The Role of Transforming Growth Factor Beta (TGF-β) in the Extracellular Matrix Degradation Characteristic of Post-Traumatic Osteoarthritis

Date of Award


Degree Type


Degree Name

Master of Science (MS)

First Advisor

Marina D'Angelo, PhD

Second Advisor

Christopher Adams, PhD

Third Advisor

Susan Hingley, PhD

Fourth Advisor

Marcus Bell, PhD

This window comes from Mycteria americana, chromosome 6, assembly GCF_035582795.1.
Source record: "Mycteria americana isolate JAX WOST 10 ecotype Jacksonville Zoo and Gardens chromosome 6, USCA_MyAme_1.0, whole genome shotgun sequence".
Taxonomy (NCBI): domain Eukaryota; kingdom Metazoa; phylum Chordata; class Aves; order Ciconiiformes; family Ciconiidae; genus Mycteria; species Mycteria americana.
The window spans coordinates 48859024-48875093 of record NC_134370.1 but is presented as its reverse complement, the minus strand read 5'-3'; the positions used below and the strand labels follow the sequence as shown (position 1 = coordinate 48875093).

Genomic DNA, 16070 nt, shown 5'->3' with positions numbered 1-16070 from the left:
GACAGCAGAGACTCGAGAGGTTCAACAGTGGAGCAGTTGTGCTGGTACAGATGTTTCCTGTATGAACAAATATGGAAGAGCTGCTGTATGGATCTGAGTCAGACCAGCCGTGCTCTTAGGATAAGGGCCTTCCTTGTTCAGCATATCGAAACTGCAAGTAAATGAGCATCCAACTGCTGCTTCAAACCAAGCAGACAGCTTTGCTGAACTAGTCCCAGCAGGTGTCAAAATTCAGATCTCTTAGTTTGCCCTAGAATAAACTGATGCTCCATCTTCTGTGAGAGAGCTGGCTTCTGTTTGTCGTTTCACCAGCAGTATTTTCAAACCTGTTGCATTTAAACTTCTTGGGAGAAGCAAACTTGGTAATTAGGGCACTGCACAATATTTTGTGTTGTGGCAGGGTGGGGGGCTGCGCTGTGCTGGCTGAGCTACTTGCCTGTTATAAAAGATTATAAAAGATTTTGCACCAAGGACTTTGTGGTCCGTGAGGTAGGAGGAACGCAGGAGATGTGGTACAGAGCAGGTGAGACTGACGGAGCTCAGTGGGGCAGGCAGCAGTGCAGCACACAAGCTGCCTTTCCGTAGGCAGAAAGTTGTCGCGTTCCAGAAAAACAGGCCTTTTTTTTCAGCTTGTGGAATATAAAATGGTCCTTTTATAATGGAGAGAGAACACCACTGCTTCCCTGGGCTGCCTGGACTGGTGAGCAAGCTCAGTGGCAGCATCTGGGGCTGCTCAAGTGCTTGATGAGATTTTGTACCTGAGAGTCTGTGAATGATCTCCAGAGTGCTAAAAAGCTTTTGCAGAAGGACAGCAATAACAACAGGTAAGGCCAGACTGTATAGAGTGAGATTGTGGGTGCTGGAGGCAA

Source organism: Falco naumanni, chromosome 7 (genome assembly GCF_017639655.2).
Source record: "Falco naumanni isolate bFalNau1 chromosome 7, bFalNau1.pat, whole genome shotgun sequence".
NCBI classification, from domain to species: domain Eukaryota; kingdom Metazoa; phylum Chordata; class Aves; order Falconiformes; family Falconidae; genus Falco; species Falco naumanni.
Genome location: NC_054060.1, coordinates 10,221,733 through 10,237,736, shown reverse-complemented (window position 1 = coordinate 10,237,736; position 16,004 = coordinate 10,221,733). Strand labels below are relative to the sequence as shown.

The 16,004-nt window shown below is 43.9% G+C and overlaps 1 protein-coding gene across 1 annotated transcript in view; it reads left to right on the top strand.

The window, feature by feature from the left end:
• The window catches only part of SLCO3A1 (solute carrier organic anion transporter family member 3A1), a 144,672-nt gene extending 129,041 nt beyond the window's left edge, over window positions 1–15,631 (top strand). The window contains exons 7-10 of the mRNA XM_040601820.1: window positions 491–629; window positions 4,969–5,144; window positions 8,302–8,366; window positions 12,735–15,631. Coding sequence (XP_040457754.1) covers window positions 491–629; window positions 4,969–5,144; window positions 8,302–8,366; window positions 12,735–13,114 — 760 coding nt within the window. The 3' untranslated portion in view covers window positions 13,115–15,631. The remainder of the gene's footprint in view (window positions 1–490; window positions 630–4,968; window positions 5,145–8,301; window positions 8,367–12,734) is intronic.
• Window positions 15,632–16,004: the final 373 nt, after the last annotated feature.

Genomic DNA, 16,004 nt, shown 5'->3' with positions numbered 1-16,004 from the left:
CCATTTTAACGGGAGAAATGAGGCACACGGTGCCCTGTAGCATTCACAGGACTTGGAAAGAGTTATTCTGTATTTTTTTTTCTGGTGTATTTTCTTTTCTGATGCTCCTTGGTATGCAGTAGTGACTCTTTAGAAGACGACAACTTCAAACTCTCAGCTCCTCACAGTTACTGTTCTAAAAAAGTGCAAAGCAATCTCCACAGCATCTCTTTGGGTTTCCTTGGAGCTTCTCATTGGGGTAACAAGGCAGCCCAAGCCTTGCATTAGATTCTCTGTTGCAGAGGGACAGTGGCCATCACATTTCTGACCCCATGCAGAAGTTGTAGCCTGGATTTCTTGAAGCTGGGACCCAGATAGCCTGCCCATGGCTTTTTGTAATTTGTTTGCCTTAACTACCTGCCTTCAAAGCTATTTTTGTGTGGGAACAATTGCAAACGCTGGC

The loss of articular cartilage over time due to an imbalance in cartilage homeostasis leads to the development of osteoarthritis (OA). Various factors contribute to the pathology of OA including the growth factor, Transforming Growth Factor-β (TGF-β). Stores of latent TGF-β are present in the deeper layers of articular cartilage and the growth factor is activated through the actions of Matrix Metalloprotease-13 (MMP-13). This excess activation of TGF-β has been shown to contribute to the pathology observed in OA. Our lab has developed a new class of therapeutics known as the Extracellular Matrix Protection Factors (ECPFs) that protect cartilage. ECPF -1, in particular, blocks MMP-13's ability to activate TGF-β, but the cellular mechanism that is responsible for this chondroprotection is unknown. It is well documented that inflammatory cytokines play a role in the pathology associated with OA, and that these molecules are regulated, in some part, by TGF-β biology. To test the downstream effects of blocking TGF-β activation on cytokine production, cultured chondrocytes from embryonic avian sterna were treated for 24 hours with ECPF-1 at 250nM, 2.5µM and 5.0µM concentrations and the production of the inflammatory cytokines, IL-1β and TNF-α, were monitored. As expected, activated TGF-β was reduced in response to ECPF-1 treatment. Production of IL-1β and TNF-α demonstrated a statistically significant increase at the 5.0µM concentration of ECPF -1. This increase in inflammatory cytokine production indicates that ECPF-1 might no longer be entirely chondroprotective at the S.Of!M concentration. Future experiments will help to narrow in on the range over which this factor acts as a protective therapeutic agent and to investigate other biochemical factors to determine their role in response to ECPF -1 treatment. This will help to uncover the mechanism of action of ECPF -1 in the protection of the articular cartilage.

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